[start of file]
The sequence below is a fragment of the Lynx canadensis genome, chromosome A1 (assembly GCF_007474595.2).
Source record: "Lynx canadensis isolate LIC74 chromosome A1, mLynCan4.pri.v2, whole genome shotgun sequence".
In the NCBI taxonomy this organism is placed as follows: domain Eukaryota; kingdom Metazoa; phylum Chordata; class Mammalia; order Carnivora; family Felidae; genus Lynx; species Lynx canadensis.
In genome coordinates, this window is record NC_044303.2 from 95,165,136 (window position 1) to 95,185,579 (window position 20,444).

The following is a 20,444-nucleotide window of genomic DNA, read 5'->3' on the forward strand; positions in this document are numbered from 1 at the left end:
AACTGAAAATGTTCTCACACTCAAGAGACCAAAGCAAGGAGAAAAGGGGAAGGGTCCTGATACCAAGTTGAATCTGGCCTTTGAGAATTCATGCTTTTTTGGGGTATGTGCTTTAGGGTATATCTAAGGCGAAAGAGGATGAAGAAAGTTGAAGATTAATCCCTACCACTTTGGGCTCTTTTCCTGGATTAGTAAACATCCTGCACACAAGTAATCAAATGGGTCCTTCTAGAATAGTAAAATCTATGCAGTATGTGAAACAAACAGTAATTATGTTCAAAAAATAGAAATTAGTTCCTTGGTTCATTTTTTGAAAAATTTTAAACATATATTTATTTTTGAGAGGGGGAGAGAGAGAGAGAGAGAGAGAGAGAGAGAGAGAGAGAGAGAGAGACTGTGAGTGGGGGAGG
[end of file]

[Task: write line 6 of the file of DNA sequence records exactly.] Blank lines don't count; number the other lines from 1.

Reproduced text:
AACTGAAAATGTTCTCACACTCAAGAGACCAAAGCAAGGAGAAAAGGGGAAGGGTCCTGATACCAAGTTGAATCTGGCCTTTGAGAATTCATGCTTTTTTGGGGTATGTGCTTTAGGGTATATCTAAGGCGAAAGAGGATGAAGAAAGTTGAAGATTAATCCCTACCACTTTGGGCTCTTTTCCTGGATTAGTAAACATCCTGCACACAAGTAATCAAATGGGTCCTTCTAGAATAGTAAAATCTATGCAGTATGTGAAACAAACAGTAATTATGTTCAAAAAATAGAAATTAGTTCCTTGGTTCATTTTTTGAAAAATTTTAAACATATATTTATTTTTGAGAGGGGGAGAGAGAGAGAGAGAGAGAGAGAGAGAGAGAGAGAGAGAGAGAGACTGTGAGTGGGGGAGG